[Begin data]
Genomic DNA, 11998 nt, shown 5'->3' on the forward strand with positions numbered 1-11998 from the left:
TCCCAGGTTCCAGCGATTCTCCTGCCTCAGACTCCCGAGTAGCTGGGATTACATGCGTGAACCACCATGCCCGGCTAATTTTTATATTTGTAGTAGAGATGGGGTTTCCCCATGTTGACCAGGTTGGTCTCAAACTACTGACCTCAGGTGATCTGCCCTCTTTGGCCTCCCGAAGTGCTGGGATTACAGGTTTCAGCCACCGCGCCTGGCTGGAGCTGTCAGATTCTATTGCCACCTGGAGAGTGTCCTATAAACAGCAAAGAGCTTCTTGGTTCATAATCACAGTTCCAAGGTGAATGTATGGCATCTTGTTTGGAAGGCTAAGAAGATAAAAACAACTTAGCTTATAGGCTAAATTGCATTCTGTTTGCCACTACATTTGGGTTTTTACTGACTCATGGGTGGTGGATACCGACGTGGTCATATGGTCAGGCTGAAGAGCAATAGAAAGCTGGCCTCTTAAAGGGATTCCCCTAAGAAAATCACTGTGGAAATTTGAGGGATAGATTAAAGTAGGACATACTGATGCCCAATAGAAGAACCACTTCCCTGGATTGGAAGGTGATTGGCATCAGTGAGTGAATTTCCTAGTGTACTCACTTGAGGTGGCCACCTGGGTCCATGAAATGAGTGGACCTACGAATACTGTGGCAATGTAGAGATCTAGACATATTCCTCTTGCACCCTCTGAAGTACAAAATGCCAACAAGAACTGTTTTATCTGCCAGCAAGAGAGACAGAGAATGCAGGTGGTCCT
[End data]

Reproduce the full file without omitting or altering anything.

Genomic DNA, 11998 nt, shown 5'->3' on the forward strand with positions numbered 1-11998 from the left:
TCCCAGGTTCCAGCGATTCTCCTGCCTCAGACTCCCGAGTAGCTGGGATTACATGCGTGAACCACCATGCCCGGCTAATTTTTATATTTGTAGTAGAGATGGGGTTTCCCCATGTTGACCAGGTTGGTCTCAAACTACTGACCTCAGGTGATCTGCCCTCTTTGGCCTCCCGAAGTGCTGGGATTACAGGTTTCAGCCACCGCGCCTGGCTGGAGCTGTCAGATTCTATTGCCACCTGGAGAGTGTCCTATAAACAGCAAAGAGCTTCTTGGTTCATAATCACAGTTCCAAGGTGAATGTATGGCATCTTGTTTGGAAGGCTAAGAAGATAAAAACAACTTAGCTTATAGGCTAAATTGCATTCTGTTTGCCACTACATTTGGGTTTTTACTGACTCATGGGTGGTGGATACCGACGTGGTCATATGGTCAGGCTGAAGAGCAATAGAAAGCTGGCCTCTTAAAGGGATTCCCCTAAGAAAATCACTGTGGAAATTTGAGGGATAGATTAAAGTAGGACATACTGATGCCCAATAGAAGAACCACTTCCCTGGATTGGAAGGTGATTGGCATCAGTGAGTGAATTTCCTAGTGTACTCACTTGAGGTGGCCACCTGGGTCCATGAAATGAGTGGACCTACGAATACTGTGGCAATGTAGAGATCTAGACATATTCCTCTTGCACCCTCTGAAGTACAAAATGCCAACAAGAACTGTTTTATCTGCCAGCAAGAGAGACAGAGAATGCAGGTGGTCCT